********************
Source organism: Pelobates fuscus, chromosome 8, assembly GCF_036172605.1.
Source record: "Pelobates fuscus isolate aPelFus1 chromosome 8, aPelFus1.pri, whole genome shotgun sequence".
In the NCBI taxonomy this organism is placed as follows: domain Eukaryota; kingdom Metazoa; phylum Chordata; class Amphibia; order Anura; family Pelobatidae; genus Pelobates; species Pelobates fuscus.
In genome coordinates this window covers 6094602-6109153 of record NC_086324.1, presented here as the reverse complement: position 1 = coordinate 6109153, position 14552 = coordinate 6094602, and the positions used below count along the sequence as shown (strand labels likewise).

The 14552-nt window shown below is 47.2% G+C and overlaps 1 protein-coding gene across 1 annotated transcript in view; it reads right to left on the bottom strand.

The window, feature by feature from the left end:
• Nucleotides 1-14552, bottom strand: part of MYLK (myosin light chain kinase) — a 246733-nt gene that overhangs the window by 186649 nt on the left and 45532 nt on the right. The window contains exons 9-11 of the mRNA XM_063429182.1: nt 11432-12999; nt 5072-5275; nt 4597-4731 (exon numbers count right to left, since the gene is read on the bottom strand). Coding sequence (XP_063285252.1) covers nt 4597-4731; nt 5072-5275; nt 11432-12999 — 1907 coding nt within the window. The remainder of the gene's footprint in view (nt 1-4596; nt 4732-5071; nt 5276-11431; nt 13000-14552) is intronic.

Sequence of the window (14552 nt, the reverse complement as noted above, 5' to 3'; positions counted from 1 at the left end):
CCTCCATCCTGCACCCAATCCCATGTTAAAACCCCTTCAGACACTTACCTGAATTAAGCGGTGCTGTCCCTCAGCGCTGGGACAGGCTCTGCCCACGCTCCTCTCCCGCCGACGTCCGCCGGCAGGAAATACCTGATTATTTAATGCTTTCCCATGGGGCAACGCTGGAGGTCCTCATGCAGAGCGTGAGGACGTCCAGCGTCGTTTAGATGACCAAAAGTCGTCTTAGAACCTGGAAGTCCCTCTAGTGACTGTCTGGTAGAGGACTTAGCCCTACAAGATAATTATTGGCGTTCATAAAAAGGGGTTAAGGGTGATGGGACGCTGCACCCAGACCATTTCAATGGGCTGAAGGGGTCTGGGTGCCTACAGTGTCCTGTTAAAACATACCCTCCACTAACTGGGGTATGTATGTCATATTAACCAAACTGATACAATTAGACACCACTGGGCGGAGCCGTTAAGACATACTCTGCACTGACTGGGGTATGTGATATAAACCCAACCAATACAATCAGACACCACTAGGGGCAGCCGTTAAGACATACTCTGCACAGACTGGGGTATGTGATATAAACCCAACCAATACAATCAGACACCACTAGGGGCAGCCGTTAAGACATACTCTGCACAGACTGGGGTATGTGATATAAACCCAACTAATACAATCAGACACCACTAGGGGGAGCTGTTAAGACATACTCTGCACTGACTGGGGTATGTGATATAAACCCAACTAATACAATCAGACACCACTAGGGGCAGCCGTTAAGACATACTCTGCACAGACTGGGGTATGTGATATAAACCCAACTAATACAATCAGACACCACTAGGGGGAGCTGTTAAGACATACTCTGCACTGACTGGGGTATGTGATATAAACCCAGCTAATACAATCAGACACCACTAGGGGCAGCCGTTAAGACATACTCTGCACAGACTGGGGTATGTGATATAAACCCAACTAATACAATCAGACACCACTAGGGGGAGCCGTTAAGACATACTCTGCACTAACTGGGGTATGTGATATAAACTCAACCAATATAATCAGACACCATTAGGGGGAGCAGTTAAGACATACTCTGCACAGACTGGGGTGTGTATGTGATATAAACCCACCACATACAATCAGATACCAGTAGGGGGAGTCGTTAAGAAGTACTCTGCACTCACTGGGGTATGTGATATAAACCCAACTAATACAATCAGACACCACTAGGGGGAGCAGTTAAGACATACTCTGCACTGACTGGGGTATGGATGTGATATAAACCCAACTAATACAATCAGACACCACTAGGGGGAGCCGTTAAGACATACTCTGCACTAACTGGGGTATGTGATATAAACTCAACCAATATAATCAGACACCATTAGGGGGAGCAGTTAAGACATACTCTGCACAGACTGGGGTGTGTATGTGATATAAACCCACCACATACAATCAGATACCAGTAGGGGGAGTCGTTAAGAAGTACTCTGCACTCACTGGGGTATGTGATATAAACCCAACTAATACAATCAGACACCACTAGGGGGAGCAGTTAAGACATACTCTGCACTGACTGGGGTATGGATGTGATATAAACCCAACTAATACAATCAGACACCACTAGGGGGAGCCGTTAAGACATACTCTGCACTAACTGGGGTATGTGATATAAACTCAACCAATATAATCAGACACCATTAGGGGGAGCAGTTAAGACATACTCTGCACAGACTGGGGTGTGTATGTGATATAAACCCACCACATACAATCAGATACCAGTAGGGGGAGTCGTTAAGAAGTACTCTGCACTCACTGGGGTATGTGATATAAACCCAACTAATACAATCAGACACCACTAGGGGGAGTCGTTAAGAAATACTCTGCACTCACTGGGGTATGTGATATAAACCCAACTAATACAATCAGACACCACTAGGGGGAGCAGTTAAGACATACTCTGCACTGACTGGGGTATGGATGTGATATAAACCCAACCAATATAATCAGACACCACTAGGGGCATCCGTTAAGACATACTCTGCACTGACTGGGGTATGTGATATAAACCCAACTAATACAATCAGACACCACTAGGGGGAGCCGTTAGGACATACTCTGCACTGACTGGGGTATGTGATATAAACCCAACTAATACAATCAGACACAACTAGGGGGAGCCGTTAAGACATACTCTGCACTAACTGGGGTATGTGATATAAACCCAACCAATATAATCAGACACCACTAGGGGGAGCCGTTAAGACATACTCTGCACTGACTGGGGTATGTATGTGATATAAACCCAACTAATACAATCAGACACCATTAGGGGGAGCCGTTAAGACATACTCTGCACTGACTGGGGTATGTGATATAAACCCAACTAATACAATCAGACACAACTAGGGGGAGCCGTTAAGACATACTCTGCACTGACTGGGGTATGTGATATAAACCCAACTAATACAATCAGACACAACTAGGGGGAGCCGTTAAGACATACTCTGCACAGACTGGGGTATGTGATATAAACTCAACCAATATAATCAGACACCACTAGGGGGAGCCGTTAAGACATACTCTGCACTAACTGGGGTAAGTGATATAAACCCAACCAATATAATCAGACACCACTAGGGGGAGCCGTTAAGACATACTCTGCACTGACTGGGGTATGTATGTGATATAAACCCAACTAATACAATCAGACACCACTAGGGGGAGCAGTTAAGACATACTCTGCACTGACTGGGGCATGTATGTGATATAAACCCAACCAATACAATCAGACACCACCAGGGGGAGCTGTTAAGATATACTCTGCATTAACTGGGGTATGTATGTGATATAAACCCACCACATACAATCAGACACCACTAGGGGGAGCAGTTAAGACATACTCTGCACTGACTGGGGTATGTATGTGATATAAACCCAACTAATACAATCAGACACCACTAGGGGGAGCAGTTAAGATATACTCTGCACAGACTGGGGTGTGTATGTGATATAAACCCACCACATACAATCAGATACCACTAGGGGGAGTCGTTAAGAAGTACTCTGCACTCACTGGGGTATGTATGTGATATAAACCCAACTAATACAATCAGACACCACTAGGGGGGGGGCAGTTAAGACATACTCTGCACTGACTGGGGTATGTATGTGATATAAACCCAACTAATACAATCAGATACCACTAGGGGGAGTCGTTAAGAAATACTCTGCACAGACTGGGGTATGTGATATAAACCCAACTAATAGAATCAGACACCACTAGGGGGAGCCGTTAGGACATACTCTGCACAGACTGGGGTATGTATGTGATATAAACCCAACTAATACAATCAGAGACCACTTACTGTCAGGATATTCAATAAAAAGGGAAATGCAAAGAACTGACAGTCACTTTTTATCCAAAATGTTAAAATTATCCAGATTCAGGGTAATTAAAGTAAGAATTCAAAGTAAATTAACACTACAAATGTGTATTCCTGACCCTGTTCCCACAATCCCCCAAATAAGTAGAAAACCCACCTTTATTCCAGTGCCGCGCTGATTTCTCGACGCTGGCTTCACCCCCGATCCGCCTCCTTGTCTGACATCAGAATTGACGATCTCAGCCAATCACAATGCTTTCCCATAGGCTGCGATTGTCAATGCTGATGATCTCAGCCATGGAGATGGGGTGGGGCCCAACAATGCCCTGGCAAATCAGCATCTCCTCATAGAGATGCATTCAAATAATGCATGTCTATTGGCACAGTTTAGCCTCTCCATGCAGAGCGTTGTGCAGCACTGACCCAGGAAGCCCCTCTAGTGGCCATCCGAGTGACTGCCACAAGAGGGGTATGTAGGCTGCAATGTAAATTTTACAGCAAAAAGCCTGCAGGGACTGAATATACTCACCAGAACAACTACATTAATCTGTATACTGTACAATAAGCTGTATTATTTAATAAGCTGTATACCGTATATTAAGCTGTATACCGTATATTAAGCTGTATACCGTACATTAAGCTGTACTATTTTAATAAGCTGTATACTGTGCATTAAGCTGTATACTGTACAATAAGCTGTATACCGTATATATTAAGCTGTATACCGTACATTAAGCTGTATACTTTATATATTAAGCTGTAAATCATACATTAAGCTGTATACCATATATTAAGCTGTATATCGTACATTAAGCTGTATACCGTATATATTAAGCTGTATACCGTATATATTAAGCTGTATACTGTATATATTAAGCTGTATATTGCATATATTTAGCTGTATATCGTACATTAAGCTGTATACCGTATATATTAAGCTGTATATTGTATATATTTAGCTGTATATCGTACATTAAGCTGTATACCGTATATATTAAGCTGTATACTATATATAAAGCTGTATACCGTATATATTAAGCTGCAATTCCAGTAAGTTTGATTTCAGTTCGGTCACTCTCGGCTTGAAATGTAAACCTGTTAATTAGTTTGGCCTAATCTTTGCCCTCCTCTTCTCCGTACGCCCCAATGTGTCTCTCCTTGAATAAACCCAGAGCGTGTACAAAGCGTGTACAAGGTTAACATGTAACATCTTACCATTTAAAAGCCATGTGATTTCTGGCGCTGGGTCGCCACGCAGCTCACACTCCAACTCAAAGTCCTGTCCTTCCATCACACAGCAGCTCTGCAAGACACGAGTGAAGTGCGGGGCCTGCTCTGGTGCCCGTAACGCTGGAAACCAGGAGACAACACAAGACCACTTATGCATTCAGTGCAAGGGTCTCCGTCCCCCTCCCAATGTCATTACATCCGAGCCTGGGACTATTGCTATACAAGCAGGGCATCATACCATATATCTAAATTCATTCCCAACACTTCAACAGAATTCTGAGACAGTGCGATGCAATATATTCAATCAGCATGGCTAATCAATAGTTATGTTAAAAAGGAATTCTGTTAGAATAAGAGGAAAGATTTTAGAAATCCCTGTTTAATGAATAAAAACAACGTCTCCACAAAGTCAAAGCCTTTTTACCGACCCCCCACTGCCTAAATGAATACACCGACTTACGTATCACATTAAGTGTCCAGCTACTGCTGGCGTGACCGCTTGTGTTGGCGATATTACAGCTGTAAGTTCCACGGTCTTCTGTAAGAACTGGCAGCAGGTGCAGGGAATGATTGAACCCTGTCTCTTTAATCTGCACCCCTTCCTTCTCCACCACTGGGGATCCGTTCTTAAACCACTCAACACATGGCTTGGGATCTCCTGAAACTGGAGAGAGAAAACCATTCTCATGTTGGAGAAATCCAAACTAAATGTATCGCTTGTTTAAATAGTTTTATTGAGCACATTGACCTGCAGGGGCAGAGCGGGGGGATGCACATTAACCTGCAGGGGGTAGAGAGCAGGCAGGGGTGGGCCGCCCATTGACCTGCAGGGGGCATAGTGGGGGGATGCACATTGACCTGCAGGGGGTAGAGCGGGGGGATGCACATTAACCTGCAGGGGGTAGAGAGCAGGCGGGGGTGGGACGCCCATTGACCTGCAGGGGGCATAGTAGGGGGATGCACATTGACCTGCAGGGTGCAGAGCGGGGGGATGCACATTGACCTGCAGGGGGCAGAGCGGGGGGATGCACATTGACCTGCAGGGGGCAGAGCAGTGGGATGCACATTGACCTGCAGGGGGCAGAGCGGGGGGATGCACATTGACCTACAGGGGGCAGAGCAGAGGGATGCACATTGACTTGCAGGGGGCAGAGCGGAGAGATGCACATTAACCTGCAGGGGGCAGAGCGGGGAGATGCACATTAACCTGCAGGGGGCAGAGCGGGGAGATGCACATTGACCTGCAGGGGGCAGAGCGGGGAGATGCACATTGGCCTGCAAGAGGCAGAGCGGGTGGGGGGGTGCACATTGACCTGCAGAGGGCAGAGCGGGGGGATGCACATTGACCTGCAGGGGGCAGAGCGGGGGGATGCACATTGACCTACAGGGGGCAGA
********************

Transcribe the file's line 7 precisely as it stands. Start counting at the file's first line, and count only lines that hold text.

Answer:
• Nucleotides 1-14552, bottom strand: part of MYLK (myosin light chain kinase) — a 246733-nt gene that overhangs the window by 186649 nt on the left and 45532 nt on the right. The window contains exons 9-11 of the mRNA XM_063429182.1: nt 11432-12999; nt 5072-5275; nt 4597-4731 (exon numbers count right to left, since the gene is read on the bottom strand). Coding sequence (XP_063285252.1) covers nt 4597-4731; nt 5072-5275; nt 11432-12999 — 1907 coding nt within the window. The remainder of the gene's footprint in view (nt 1-4596; nt 4732-5071; nt 5276-11431; nt 13000-14552) is intronic.